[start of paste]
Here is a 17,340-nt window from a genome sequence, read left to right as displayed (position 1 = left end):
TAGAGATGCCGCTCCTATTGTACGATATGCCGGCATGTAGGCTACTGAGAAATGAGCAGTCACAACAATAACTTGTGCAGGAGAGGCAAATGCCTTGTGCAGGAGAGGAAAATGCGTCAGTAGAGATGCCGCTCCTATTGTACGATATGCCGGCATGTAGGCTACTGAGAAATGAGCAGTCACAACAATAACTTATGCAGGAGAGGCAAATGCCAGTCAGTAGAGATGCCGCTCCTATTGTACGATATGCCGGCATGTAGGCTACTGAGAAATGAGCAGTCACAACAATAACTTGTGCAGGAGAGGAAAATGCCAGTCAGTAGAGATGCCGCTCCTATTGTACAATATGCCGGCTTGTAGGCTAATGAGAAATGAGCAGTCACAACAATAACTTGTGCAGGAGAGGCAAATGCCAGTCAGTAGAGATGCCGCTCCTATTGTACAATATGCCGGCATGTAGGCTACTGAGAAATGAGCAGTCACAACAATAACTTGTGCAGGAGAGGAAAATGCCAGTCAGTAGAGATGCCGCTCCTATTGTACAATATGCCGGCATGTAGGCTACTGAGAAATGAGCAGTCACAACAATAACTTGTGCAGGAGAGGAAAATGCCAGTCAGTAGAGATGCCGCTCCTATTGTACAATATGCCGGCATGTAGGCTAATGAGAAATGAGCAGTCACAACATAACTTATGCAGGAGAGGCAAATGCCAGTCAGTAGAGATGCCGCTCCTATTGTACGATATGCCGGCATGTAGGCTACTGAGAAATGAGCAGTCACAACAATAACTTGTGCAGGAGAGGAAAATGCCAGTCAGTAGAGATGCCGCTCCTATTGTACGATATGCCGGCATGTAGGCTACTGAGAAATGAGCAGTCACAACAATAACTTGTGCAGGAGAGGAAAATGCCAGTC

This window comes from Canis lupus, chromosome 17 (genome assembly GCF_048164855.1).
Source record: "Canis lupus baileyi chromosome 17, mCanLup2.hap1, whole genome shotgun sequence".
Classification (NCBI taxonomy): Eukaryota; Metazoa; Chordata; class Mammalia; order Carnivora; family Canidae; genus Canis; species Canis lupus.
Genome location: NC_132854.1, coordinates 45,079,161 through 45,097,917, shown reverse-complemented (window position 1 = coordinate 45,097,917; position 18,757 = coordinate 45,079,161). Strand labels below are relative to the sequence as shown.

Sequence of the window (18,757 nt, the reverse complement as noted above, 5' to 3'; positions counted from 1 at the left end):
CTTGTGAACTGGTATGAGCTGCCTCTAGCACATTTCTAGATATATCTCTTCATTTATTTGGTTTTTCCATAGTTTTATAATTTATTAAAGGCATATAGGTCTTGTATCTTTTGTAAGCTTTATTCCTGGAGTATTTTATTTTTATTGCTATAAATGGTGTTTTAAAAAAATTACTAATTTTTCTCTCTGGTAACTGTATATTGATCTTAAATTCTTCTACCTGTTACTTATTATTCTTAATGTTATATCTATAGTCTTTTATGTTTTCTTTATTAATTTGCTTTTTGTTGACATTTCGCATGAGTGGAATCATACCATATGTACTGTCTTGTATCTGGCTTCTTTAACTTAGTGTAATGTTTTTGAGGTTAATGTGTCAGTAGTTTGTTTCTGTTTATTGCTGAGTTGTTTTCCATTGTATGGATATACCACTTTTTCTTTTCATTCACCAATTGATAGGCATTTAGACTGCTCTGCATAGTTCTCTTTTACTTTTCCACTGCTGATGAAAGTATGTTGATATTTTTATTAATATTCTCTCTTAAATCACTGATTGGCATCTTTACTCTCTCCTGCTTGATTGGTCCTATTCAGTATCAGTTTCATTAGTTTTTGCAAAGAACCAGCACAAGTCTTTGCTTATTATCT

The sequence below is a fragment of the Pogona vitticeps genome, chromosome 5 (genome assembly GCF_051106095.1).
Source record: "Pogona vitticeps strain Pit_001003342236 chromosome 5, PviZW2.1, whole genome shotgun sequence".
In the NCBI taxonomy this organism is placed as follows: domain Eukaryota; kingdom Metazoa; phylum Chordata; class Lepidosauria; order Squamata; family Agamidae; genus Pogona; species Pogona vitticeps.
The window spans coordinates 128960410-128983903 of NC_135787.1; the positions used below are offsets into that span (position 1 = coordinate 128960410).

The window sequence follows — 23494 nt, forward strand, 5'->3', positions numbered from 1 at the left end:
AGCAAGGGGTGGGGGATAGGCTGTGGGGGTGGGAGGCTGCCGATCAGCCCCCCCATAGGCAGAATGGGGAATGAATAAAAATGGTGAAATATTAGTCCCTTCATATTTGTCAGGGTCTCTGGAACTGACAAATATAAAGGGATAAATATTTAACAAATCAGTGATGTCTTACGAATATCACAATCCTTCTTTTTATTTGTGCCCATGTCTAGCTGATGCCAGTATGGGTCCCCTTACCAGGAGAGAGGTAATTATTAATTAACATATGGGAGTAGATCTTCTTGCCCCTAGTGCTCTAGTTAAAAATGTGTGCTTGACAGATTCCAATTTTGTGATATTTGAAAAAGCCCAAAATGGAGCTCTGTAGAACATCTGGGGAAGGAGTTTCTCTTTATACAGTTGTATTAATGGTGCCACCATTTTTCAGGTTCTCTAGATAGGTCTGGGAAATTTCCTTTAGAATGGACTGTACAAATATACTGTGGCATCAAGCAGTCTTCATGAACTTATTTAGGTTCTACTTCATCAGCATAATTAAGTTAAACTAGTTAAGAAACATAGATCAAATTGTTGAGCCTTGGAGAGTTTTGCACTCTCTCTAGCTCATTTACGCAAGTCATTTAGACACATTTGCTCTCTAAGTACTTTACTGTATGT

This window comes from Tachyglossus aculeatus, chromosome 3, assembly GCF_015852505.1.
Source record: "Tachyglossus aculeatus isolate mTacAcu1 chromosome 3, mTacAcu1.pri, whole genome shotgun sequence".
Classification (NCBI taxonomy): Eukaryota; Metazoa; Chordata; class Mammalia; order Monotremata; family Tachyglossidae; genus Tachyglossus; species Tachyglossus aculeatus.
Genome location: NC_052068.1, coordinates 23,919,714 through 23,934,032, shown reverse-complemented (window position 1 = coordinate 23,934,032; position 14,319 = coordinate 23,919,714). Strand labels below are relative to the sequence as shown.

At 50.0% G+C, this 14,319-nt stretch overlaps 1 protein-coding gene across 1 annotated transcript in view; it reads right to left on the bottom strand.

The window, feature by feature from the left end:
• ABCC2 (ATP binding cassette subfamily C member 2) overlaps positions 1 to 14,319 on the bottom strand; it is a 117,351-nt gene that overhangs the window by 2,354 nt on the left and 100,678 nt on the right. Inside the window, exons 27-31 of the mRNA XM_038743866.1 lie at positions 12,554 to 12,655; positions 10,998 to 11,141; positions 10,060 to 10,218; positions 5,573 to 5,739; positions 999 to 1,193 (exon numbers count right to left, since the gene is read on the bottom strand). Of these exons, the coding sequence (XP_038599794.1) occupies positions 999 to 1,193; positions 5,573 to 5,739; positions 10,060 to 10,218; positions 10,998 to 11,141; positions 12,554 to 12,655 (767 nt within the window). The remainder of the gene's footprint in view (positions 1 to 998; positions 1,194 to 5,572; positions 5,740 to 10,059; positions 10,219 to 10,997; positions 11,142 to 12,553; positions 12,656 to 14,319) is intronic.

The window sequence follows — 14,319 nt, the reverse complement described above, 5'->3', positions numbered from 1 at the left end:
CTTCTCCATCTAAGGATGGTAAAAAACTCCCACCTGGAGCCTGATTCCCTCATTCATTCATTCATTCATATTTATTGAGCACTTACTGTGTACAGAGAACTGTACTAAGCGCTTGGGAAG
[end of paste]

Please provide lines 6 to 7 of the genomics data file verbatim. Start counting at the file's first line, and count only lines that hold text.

Genome location: NC_132854.1, coordinates 45,079,161 through 45,097,917, shown reverse-complemented (window position 1 = coordinate 45,097,917; position 18,757 = coordinate 45,079,161). Strand labels below are relative to the sequence as shown.

Sequence of the window (18,757 nt, the reverse complement as noted above, 5' to 3'; positions counted from 1 at the left end):